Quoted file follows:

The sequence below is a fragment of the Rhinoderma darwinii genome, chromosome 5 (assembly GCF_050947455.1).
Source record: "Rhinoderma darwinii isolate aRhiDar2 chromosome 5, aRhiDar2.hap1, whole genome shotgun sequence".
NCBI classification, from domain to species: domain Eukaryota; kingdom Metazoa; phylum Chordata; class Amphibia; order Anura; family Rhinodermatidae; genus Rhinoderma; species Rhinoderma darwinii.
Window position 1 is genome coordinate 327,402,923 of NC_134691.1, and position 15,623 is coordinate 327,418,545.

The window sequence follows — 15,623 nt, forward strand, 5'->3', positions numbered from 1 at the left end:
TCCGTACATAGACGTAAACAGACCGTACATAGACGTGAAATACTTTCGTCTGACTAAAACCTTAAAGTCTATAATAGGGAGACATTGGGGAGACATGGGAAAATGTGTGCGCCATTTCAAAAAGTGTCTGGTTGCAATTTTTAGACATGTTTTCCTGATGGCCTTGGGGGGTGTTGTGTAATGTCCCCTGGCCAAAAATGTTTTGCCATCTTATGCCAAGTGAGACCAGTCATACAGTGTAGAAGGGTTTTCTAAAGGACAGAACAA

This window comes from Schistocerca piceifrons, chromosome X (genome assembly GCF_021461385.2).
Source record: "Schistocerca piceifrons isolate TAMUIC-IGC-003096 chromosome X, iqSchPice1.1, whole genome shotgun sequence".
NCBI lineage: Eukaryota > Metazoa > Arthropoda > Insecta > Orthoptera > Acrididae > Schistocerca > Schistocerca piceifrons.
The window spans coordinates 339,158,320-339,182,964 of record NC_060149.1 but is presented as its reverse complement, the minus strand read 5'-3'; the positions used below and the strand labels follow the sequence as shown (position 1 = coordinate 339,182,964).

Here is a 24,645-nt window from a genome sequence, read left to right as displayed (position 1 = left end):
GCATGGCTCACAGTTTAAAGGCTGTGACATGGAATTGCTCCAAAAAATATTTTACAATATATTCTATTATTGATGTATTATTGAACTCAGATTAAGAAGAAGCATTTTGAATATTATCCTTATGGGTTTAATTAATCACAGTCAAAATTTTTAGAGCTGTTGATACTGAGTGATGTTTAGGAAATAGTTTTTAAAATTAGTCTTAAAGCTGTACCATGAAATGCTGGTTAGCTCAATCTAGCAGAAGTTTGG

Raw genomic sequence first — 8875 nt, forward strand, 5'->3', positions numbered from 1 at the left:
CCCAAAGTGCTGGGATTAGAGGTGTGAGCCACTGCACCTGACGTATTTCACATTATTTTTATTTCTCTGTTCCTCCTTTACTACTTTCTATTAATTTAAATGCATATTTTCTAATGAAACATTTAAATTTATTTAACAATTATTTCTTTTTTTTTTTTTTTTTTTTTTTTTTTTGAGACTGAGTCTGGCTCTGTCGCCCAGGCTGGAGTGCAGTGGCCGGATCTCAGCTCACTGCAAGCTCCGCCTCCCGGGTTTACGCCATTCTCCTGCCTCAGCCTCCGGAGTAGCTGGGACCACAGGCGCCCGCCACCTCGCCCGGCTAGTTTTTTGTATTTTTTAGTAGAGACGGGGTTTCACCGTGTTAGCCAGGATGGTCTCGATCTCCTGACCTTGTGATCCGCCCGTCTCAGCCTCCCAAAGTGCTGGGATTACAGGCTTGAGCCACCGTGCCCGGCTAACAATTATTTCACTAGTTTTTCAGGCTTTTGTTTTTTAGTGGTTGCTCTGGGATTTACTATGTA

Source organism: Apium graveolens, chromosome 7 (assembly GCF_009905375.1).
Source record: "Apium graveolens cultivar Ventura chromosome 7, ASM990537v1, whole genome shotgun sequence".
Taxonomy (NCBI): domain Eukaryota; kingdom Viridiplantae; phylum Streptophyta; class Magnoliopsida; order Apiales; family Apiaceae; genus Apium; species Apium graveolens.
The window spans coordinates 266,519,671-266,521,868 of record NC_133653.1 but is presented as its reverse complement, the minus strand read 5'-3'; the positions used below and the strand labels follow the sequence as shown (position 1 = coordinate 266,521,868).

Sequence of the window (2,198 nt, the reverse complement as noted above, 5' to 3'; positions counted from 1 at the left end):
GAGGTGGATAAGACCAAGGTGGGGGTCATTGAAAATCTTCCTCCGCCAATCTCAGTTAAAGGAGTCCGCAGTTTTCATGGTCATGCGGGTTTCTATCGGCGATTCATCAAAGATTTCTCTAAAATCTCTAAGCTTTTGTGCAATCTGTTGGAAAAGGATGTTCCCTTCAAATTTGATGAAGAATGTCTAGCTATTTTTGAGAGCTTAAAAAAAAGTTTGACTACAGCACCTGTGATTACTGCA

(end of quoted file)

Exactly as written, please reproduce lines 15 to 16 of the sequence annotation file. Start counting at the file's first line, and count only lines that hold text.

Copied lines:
Source organism: Apium graveolens, chromosome 7 (assembly GCF_009905375.1).
Source record: "Apium graveolens cultivar Ventura chromosome 7, ASM990537v1, whole genome shotgun sequence".